Friday, February 4, 2011

What freedom in medicine can bring

What we need is not less medical technology, but more.
What amazing treatments capable of ending suffering and promoting health are possible?
If we continue done the current path of strangling innovation, focusing primarily on reducing expenditures, we may never get to find out.

Many blame new expensive technologies for the increasing unaffordability of medical care. This claim is false.

Government price fixing in combination with the insistence that all treatments, no matter their cost, be immediately available to all those in "need" insulates medical care from healthy market forces. Medical goods and services are protected from the pressures of competition, profit and loss. When allowed to function without government intervention, markets take items which start out as luxuries for the wealthy and turn them into nearly universal commodities---even to the point that people begin to consider access to those commodities as essential to modern life. (Witness government efforts to guarantee people access to phones and the internet.)

Not only that, but the cycle time from luxury to mass availability shortens. It took 71 years for half the homes in the US to obtain telephones. This degree of penetration was achieved for electricity in 52 years, and for radio in 28 years. Personal computers took only 19 years, and internet access 10 years.

Even more astounding is taking a look at what the "poor" (household of 4 with an income <$22,000) in American currently own.
43% own their own home
75% own a car
97% own a TV
91$ have a microwave
48% have a cell phone

When allowed to function free from coercive egalitarian standards, the market will raise the prosperity of all. when price, profit and loss signals are manipulated (even if done with the intention of helping the most disadvantaged) everyone suffers.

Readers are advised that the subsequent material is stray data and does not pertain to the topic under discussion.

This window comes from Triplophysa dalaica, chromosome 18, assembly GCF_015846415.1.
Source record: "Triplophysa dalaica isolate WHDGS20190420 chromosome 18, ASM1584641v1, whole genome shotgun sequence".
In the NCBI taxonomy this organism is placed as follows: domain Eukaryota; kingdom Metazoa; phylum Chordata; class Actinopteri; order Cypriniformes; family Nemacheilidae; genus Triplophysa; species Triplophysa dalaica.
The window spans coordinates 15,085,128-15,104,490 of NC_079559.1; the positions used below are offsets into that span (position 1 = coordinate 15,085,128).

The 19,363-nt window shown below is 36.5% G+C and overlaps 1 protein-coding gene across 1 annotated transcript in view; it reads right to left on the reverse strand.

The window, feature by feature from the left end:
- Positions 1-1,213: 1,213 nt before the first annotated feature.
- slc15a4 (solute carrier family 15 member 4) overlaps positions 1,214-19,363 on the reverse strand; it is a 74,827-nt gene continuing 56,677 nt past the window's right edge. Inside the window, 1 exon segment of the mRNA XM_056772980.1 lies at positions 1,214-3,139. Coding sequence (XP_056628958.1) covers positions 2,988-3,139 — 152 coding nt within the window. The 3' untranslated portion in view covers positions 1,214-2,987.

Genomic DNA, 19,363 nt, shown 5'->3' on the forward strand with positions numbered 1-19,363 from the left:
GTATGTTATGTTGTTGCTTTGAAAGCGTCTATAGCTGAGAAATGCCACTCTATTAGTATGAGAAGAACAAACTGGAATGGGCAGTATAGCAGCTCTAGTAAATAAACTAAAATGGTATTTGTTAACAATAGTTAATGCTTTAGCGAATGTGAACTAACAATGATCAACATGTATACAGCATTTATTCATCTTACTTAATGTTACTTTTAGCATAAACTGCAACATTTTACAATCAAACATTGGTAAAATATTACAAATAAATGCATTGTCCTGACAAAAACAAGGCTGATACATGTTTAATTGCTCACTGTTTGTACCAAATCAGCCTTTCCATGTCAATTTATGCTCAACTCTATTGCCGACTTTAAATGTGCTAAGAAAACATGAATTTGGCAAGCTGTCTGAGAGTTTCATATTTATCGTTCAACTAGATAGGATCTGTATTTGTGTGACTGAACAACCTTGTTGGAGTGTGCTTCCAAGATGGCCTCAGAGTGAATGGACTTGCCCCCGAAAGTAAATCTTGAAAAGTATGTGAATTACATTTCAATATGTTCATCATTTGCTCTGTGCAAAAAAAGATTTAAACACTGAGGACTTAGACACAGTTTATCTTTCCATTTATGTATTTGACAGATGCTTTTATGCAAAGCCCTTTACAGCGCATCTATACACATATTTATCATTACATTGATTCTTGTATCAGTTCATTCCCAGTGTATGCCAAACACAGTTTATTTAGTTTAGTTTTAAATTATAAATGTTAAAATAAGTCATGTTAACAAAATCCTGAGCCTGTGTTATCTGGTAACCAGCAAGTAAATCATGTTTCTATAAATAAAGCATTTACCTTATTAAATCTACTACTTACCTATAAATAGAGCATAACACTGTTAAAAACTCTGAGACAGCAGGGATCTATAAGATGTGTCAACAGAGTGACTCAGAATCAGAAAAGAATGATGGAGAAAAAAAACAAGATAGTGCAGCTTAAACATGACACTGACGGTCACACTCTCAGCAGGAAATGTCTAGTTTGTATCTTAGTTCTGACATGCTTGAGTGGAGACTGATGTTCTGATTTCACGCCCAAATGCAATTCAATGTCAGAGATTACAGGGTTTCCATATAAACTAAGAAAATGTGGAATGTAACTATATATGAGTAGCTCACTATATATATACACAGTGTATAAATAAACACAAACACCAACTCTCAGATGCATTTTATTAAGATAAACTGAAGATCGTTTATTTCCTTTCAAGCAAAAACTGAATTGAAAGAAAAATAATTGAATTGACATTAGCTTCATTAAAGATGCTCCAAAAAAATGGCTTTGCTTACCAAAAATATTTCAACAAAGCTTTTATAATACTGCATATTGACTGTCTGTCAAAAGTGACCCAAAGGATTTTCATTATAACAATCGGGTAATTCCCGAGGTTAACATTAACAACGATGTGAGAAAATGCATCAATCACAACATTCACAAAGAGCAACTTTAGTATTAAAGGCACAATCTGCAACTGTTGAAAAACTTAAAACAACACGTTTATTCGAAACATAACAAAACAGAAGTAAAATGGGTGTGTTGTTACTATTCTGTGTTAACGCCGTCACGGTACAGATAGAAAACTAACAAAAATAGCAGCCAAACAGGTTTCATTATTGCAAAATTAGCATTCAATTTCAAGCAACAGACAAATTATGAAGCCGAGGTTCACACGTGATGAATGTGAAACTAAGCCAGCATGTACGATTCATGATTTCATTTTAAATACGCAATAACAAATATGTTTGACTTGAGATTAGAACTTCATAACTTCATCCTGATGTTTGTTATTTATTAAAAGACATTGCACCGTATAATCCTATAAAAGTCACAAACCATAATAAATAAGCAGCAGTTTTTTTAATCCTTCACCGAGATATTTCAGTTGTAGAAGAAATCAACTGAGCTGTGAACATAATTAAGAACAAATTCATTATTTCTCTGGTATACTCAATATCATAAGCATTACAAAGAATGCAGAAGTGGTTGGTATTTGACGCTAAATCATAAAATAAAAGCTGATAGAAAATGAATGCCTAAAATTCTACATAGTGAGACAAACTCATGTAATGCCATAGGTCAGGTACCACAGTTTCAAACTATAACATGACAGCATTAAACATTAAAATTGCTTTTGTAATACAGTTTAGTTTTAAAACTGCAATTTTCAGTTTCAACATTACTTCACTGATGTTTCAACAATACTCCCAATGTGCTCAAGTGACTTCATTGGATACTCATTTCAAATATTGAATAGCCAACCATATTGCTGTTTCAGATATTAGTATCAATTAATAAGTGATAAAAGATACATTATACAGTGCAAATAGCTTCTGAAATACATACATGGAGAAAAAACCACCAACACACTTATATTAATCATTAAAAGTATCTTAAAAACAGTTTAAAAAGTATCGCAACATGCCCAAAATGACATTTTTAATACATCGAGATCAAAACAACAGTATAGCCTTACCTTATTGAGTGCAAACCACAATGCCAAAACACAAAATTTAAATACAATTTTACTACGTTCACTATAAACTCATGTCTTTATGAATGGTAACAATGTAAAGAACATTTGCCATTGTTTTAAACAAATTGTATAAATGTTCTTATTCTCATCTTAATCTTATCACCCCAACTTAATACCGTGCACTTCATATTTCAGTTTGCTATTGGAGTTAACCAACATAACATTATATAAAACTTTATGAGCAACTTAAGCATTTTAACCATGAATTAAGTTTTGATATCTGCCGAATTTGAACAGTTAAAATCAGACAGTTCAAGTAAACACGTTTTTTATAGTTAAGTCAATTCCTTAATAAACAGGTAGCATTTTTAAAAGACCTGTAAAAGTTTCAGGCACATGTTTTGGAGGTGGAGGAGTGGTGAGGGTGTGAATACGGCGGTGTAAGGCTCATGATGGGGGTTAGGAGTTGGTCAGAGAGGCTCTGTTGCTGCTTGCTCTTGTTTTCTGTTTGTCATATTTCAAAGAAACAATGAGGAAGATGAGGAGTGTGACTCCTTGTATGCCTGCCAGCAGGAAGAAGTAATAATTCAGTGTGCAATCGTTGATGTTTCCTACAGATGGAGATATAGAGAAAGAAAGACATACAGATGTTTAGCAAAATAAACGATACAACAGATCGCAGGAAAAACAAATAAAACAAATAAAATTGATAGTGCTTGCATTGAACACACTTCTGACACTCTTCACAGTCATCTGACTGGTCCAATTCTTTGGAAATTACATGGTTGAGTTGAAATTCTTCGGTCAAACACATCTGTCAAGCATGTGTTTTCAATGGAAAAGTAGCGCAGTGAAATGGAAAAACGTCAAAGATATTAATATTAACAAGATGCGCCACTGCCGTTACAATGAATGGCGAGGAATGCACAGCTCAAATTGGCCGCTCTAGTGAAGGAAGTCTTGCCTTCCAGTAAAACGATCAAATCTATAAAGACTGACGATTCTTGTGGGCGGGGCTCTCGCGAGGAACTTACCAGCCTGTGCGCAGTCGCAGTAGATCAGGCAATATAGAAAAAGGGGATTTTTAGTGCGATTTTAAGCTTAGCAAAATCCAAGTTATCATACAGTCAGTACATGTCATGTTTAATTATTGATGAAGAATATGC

Arguments are advanced that the health care market is unique and requires government intervention to assure equitability. But it is the degree of government intervention into medical care which has grossly distorted health care:

Physicians have a legal monopoly on the practice of medicine.
Hospitals and doctors are required to treat people for free.
Minimum insurance laws artificially increase the price of health insurance.
Medicare price fixing prevents competition for quality and efficiency.
Patients (health care consumers) are protected from having to consider cost in their demand for medical services.
Fee-for-service, which is the source of efficiency elsewhere in our economy, has perverse incentives when attempting to function within the third party payer system.

This names just a few.

Having removed or distorted normal market functioning in health care, the government finds it necessary to pile on even more intervention via 2700 pages of legislation (which enables tens of thousands of pages of regulations) --all in attempt to micro-manage health care from the top-down. But centralized command and control is not only not necessary, history has repeatedly demonstrated it to be counterproductive at best, and destructive at its worst. And what is destroys is the ability of individuals to live their lives according to their own values and judgement.

For greater access, greater affordability, greater advances--the best direction to take is to get government out of the medical care market.

Our lives, health and freedom depend on on it.



Shane Atwell said...

Lot of fishy stuff about the skin gun. Not published in medical journals. Announced by video? Researchers' primary field is liver. Doesn't show before pictures of the patient. WTF hairdo. Smells like cold fusion.

HaynesBE said...

good point. time will tell -- and faster in a free market than in a regulated one.